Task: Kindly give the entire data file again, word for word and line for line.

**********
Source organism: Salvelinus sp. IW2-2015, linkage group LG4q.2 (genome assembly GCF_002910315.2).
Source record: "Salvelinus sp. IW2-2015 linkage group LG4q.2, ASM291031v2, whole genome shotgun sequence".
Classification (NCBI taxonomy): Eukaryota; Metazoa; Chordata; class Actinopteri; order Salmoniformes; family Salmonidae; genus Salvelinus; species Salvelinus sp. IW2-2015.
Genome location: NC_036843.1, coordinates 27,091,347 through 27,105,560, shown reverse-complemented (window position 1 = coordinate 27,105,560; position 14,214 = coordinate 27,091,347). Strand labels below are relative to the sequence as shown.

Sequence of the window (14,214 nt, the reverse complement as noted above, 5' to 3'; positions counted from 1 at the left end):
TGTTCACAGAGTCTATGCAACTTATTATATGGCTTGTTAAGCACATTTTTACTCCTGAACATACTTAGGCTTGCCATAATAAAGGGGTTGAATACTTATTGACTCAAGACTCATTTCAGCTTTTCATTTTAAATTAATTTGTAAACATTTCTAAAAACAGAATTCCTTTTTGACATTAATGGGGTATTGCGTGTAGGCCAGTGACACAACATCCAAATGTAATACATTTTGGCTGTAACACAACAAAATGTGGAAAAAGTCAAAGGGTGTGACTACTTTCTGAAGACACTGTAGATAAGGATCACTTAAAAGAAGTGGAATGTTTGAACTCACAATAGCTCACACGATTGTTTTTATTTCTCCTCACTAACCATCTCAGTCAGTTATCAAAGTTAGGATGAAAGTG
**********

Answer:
Source organism: Salvelinus sp. IW2-2015, linkage group LG4q.2 (genome assembly GCF_002910315.2).
Source record: "Salvelinus sp. IW2-2015 linkage group LG4q.2, ASM291031v2, whole genome shotgun sequence".
Classification (NCBI taxonomy): Eukaryota; Metazoa; Chordata; class Actinopteri; order Salmoniformes; family Salmonidae; genus Salvelinus; species Salvelinus sp. IW2-2015.
Genome location: NC_036843.1, coordinates 27,091,347 through 27,105,560, shown reverse-complemented (window position 1 = coordinate 27,105,560; position 14,214 = coordinate 27,091,347). Strand labels below are relative to the sequence as shown.

Sequence of the window (14,214 nt, the reverse complement as noted above, 5' to 3'; positions counted from 1 at the left end):
TGTTCACAGAGTCTATGCAACTTATTATATGGCTTGTTAAGCACATTTTTACTCCTGAACATACTTAGGCTTGCCATAATAAAGGGGTTGAATACTTATTGACTCAAGACTCATTTCAGCTTTTCATTTTAAATTAATTTGTAAACATTTCTAAAAACAGAATTCCTTTTTGACATTAATGGGGTATTGCGTGTAGGCCAGTGACACAACATCCAAATGTAATACATTTTGGCTGTAACACAACAAAATGTGGAAAAAGTCAAAGGGTGTGACTACTTTCTGAAGACACTGTAGATAAGGATCACTTAAAAGAAGTGGAATGTTTGAACTCACAATAGCTCACACGATTGTTTTTATTTCTCCTCACTAACCATCTCAGTCAGTTATCAAAGTTAGGATGAAAGTG